Measures taken to stop the spread of Coronavirus are having unintended consequences for wildlife and biodiversity conservation that could take years to repair.
In the wake of shelter-in-place orders, stories have emerged of coyotes exploring empty beaches in the San Francisco Bay and goats roaming city centers. Still, freed from human intervention, not all species are thriving. Instead, efforts to limit the spread of Coronavirus could make already threatened species more vulnerable to extinction.
The Coronavirus pandemic has brought the world to a standstill, and for a very good reason—protecting people and reducing the spread of this disease is a necessity. Still, travel restrictions and social distancing requirements have also halted many vital conservation efforts, leaving already threatened wildlife and ecosystems susceptible.
Matt Brown, Africa regional managing director for the Nature Conservancy highlights the threat this pandemic poses to already Endangered Rhino populations, saying:
Anything with a horn right now, like rhinos, is at risk of being poached. The concern is that we’re going to lose the last 10 years of good conservation work—and an increase in animal numbers—quickly because of this.”
Poaching is not the only threat to global biodiversity. Island ecosystems where invasive species control and removal efforts were planned or underway have largely been halted. Ambitious projects such as those on Midway Atoll and Gough Island to remove invasive mice have been delayed by a year, putting albatross populations at even greater risk. Although such a delay might not seem vital, research on Gough Island indicates that predatory, invasive mice result in two million fewer seabird eggs and chicks surviving, annually.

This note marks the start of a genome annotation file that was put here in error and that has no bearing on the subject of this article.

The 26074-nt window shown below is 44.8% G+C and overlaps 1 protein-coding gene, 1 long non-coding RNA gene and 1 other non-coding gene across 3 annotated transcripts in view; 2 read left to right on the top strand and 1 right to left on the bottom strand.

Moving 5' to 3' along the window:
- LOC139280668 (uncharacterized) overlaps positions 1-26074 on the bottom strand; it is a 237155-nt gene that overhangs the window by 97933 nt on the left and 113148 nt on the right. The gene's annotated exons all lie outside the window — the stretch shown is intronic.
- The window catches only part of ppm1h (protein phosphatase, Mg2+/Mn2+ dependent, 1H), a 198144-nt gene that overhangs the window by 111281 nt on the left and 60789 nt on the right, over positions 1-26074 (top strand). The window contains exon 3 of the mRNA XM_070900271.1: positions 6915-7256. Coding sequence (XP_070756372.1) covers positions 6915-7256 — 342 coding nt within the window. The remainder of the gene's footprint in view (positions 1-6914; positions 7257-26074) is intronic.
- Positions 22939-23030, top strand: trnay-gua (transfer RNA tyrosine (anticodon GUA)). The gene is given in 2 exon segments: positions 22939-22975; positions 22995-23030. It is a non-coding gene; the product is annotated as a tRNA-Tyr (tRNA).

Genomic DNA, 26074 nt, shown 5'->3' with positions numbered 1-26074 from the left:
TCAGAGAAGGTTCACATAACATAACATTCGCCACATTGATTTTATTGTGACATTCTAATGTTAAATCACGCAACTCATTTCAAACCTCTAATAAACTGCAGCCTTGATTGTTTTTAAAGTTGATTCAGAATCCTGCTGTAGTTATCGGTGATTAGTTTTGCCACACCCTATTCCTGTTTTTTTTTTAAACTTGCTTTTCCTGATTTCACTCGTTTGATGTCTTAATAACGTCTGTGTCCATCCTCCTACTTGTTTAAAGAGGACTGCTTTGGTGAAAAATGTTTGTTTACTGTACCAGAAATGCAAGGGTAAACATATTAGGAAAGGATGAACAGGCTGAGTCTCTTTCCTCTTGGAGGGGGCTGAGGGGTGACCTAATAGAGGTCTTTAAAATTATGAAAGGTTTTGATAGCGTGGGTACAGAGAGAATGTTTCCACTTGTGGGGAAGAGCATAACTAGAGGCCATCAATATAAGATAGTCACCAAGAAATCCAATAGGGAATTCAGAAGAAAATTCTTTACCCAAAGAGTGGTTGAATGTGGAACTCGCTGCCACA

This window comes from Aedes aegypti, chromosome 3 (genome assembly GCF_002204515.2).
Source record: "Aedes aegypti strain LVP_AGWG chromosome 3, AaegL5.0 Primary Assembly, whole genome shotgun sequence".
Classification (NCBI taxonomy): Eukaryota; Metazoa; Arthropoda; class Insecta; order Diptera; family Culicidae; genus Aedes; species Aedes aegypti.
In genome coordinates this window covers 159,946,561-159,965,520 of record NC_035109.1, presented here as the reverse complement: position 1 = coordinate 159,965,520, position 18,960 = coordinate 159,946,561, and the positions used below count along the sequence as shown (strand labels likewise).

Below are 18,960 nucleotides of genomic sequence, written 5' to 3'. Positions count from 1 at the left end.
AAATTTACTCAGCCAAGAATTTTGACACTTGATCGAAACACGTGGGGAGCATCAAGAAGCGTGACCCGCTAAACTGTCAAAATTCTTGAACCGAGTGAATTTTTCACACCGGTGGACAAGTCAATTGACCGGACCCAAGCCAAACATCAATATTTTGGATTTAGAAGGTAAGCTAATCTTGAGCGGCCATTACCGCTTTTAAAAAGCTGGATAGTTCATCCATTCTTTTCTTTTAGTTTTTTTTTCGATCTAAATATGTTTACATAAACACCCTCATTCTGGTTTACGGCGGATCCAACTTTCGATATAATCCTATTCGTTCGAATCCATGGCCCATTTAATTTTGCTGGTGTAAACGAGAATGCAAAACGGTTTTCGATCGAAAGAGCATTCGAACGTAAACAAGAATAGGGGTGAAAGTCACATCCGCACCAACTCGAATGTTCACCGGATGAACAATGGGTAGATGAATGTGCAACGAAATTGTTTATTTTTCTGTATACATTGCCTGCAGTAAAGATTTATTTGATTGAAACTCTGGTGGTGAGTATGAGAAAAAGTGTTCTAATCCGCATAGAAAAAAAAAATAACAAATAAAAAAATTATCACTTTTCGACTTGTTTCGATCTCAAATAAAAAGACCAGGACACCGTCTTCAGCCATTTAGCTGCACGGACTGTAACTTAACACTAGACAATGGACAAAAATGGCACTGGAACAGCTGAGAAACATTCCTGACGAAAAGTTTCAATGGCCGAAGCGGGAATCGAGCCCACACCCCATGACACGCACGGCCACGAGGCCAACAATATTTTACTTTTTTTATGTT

On the coast of California, conservation efforts focused on removing invasive giant reeds that occupy the river beds of Ventura County have been put on hold. The rapidly growing, bamboo-like weed threatens the recovery of native willow and cottonwood trees, which serve as vital habitat for endangered birds. Giant reed outcompetes the trees and makes the region more susceptible to wildfires where the invasive plants act as kindling for the flames. In an area that is already prone to devastating fires, this could become dangerous as the dry season approaches.
Although ongoing efforts to limit the spread of COVID-19, are necessary for the health and safety of people, there is a serious concern that there will be unintended consequences for wildlife, going as far as to set some conservation programs back by years. Despite these concerns, conservationists are doing their best to reduce and prevent any loss of momentum, and remain optimistic for the future of threatened and endangered species.
- A Message from Island Conservation CEO, Karen Poiani - June 5, 2020
- Focus On Islands: Biodiversity and Preventing Extinctions - May 22, 2020
- Endangered Wildlife: Unseen Victims of Coronavirus - May 15, 2020
- Birding From Home with Island Conservation - May 7, 2020
- Revelations from Palmyra Atoll: the Age of Catalyzing Biodiversity Growth - April 30, 2020
- How Are You Celebrating Earth Day? - April 22, 2020
- Reversing the Decline of Marine Life By 2050 - April 21, 2020
- Mapping the Flight Path of Antipodean Albatross - March 23, 2020
- ʻAlalā Reintroduction: Challenges and Signs of Hope - March 18, 2020
- Restoring New Zealand’s Biodiversity - March 18, 2020